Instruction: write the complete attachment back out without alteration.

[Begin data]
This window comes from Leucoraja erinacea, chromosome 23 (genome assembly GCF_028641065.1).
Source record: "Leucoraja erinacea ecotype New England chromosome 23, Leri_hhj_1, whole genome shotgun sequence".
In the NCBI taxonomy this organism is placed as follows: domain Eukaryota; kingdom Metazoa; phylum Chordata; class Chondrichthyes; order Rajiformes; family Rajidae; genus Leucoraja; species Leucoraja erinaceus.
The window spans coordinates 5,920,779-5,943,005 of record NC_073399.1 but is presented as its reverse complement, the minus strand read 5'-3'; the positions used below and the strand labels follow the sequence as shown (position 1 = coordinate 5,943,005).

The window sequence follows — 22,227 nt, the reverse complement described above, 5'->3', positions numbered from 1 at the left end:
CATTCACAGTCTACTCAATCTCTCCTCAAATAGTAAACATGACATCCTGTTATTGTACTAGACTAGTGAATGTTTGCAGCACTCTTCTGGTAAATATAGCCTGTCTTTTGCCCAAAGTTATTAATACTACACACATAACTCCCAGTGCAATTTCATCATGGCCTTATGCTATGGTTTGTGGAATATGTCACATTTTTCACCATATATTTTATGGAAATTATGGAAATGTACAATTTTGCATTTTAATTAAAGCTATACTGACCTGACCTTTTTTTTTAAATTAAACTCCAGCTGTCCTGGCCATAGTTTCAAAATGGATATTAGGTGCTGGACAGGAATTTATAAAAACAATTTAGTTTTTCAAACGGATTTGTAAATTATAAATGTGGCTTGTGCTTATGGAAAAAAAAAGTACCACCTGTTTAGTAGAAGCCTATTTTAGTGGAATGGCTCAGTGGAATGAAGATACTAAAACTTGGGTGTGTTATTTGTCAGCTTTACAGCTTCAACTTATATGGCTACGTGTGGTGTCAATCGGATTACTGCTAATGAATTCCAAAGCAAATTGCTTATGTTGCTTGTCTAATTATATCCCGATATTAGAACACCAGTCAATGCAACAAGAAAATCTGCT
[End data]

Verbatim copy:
This window comes from Leucoraja erinacea, chromosome 23 (genome assembly GCF_028641065.1).
Source record: "Leucoraja erinacea ecotype New England chromosome 23, Leri_hhj_1, whole genome shotgun sequence".
In the NCBI taxonomy this organism is placed as follows: domain Eukaryota; kingdom Metazoa; phylum Chordata; class Chondrichthyes; order Rajiformes; family Rajidae; genus Leucoraja; species Leucoraja erinaceus.
The window spans coordinates 5,920,779-5,943,005 of record NC_073399.1 but is presented as its reverse complement, the minus strand read 5'-3'; the positions used below and the strand labels follow the sequence as shown (position 1 = coordinate 5,943,005).

The window sequence follows — 22,227 nt, the reverse complement described above, 5'->3', positions numbered from 1 at the left end:
CATTCACAGTCTACTCAATCTCTCCTCAAATAGTAAACATGACATCCTGTTATTGTACTAGACTAGTGAATGTTTGCAGCACTCTTCTGGTAAATATAGCCTGTCTTTTGCCCAAAGTTATTAATACTACACACATAACTCCCAGTGCAATTTCATCATGGCCTTATGCTATGGTTTGTGGAATATGTCACATTTTTCACCATATATTTTATGGAAATTATGGAAATGTACAATTTTGCATTTTAATTAAAGCTATACTGACCTGACCTTTTTTTTTAAATTAAACTCCAGCTGTCCTGGCCATAGTTTCAAAATGGATATTAGGTGCTGGACAGGAATTTATAAAAACAATTTAGTTTTTCAAACGGATTTGTAAATTATAAATGTGGCTTGTGCTTATGGAAAAAAAAAGTACCACCTGTTTAGTAGAAGCCTATTTTAGTGGAATGGCTCAGTGGAATGAAGATACTAAAACTTGGGTGTGTTATTTGTCAGCTTTACAGCTTCAACTTATATGGCTACGTGTGGTGTCAATCGGATTACTGCTAATGAATTCCAAAGCAAATTGCTTATGTTGCTTGTCTAATTATATCCCGATATTAGAACACCAGTCAATGCAACAAGAAAATCTGCT